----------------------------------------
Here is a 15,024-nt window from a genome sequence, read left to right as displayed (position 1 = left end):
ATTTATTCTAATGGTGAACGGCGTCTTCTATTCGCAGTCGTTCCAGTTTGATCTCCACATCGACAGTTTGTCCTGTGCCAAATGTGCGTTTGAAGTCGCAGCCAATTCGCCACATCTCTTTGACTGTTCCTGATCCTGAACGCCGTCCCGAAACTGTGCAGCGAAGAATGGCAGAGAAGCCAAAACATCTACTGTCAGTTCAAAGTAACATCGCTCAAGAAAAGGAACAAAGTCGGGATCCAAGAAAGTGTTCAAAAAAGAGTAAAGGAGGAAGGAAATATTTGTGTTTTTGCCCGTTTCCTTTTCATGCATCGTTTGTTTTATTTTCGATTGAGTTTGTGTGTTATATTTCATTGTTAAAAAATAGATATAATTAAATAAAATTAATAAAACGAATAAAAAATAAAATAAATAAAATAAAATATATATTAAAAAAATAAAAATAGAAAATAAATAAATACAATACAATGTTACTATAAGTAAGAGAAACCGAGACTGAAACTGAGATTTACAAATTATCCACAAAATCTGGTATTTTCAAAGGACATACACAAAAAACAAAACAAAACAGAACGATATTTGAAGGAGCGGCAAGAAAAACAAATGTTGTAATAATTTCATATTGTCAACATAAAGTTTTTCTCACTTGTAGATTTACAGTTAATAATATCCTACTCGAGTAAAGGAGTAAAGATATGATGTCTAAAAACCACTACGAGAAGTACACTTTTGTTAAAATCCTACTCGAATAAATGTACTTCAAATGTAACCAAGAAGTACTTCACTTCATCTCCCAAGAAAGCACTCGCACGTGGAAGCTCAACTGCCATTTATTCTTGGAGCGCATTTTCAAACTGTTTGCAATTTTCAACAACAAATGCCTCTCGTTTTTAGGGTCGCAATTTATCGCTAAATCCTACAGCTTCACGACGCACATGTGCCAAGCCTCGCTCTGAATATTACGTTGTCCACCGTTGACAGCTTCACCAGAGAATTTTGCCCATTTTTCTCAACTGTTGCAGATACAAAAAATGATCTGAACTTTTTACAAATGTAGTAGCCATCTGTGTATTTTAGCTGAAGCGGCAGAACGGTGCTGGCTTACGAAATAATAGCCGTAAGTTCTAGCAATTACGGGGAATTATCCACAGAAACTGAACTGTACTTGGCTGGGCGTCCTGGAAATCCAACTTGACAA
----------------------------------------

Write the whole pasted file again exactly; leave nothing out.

Here is a 15,024-nt window from a genome sequence, read left to right as displayed (position 1 = left end):
ATTTATTCTAATGGTGAACGGCGTCTTCTATTCGCAGTCGTTCCAGTTTGATCTCCACATCGACAGTTTGTCCTGTGCCAAATGTGCGTTTGAAGTCGCAGCCAATTCGCCACATCTCTTTGACTGTTCCTGATCCTGAACGCCGTCCCGAAACTGTGCAGCGAAGAATGGCAGAGAAGCCAAAACATCTACTGTCAGTTCAAAGTAACATCGCTCAAGAAAAGGAACAAAGTCGGGATCCAAGAAAGTGTTCAAAAAAGAGTAAAGGAGGAAGGAAATATTTGTGTTTTTGCCCGTTTCCTTTTCATGCATCGTTTGTTTTATTTTCGATTGAGTTTGTGTGTTATATTTCATTGTTAAAAAATAGATATAATTAAATAAAATTAATAAAACGAATAAAAAATAAAATAAATAAAATAAAATATATATTAAAAAAATAAAAATAGAAAATAAATAAATACAATACAATGTTACTATAAGTAAGAGAAACCGAGACTGAAACTGAGATTTACAAATTATCCACAAAATCTGGTATTTTCAAAGGACATACACAAAAAACAAAACAAAACAGAACGATATTTGAAGGAGCGGCAAGAAAAACAAATGTTGTAATAATTTCATATTGTCAACATAAAGTTTTTCTCACTTGTAGATTTACAGTTAATAATATCCTACTCGAGTAAAGGAGTAAAGATATGATGTCTAAAAACCACTACGAGAAGTACACTTTTGTTAAAATCCTACTCGAATAAATGTACTTCAAATGTAACCAAGAAGTACTTCACTTCATCTCCCAAGAAAGCACTCGCACGTGGAAGCTCAACTGCCATTTATTCTTGGAGCGCATTTTCAAACTGTTTGCAATTTTCAACAACAAATGCCTCTCGTTTTTAGGGTCGCAATTTATCGCTAAATCCTACAGCTTCACGACGCACATGTGCCAAGCCTCGCTCTGAATATTACGTTGTCCACCGTTGACAGCTTCACCAGAGAATTTTGCCCATTTTTCTCAACTGTTGCAGATACAAAAAATGATCTGAACTTTTTACAAATGTAGTAGCCATCTGTGTATTTTAGCTGAAGCGGCAGAACGGTGCTGGCTTACGAAATAATAGCCGTAAGTTCTAGCAATTACGGGGAATTATCCACAGAAACTGAACTGTACTTGGCTGGGCGTCCTGGAAATCCAACTTGACAA